Woodrose Innuendo at Wits’ End, CD
DOB 09/03/2006 Bred by: Karen Lyons, Woodrose Kennel
Prior to stumbling across a photo of Ian on Karen Lyons’ website, I had never even given any thought to a Cardigan. I had owned a Pembroke previously and was awaiting another Pem puppy when I found Ian on Karen’s “Available” page. Described by her as a “happy, happy boy,” Ian had been returned to Karen after his original placement didn’t work out. He arrived at my house a few days prior to Christmas 2007. He’s the best Christmas present I’ve ever received!
Though conformation showing was not necessarily a goal of mine, I agreed to show Ian to see if we could earn any points. So, in April 2008 we headed to the Spring Fling shows in West Springfield, MA — me with no clue what I was getting myself into. I had no idea how to “show groom” a corgi, and since Ian was *ahem* blessed with an abundance of wave in his coat, he had no business going into the ring looking like he did.
I knew how the class progressions worked and what-not, but I had virtually no experience of actually being in the ring and show handling. Ian comported himself well despite being “handler-capped” and, much to my surprise and delight, he earned one point at that first show.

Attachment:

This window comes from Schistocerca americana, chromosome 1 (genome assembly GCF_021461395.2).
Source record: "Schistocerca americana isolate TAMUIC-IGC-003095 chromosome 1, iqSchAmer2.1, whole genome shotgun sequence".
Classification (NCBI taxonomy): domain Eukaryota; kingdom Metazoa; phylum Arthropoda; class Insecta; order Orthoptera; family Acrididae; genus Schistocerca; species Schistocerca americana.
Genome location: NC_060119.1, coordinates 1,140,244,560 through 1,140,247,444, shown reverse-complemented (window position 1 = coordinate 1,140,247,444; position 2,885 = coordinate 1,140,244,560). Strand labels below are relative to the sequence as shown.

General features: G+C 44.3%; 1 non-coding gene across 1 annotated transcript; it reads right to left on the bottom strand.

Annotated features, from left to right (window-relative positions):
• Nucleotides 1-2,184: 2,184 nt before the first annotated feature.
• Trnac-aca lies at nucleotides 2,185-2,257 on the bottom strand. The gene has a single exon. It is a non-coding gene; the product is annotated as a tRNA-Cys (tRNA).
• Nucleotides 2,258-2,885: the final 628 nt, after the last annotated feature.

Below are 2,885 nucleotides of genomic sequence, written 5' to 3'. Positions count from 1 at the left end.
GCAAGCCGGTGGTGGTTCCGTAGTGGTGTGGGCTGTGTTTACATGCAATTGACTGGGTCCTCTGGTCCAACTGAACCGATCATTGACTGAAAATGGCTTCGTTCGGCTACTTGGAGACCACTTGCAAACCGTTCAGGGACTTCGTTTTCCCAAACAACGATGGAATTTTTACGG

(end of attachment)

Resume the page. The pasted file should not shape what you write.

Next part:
The next day rolled around, this time with a 3-point major under a breeder judge on the line. One of us was an unmitigated disaster. (Hint: It wasn’t Ian.) During the course of my two minutes of judging, I a) bonked Ian’s head on the bottom of the grooming table when I lifted him up; b) had my armband slip off and go sliding under the ring gate; c) spilled bait all over when I went to retrieve the armband; and d) had a wardrobe malfunction. I imagine the spectators all thought it was nice that they let the “special people” compete. Yet even with the devastating handler-capping, Ian won again and earned his first major.
I was hooked.
Ian topped out at 14 points, with 3 majors. I have every confidence that he would have finished had he not suffered a bout of IVDD (intervertebral disk disease). Though his case was mild, and he recovered with full function, his topline and rear movement suffered for it, and I made the decision not to pursue the last point.
Sidelined from his agility training by his injury, Ian started his obedience career and quickly earned his CD. He followed with a single leg toward a CDX title.
UPDATE: Unfortunately, as the number of dogs in the household increased, it became more and more obvious that Ian was not content with being part of a pack. As much as it pained me, I made the decision to place him with a family in New Hampshire where he could be the only dog, adored and cherished and pampered.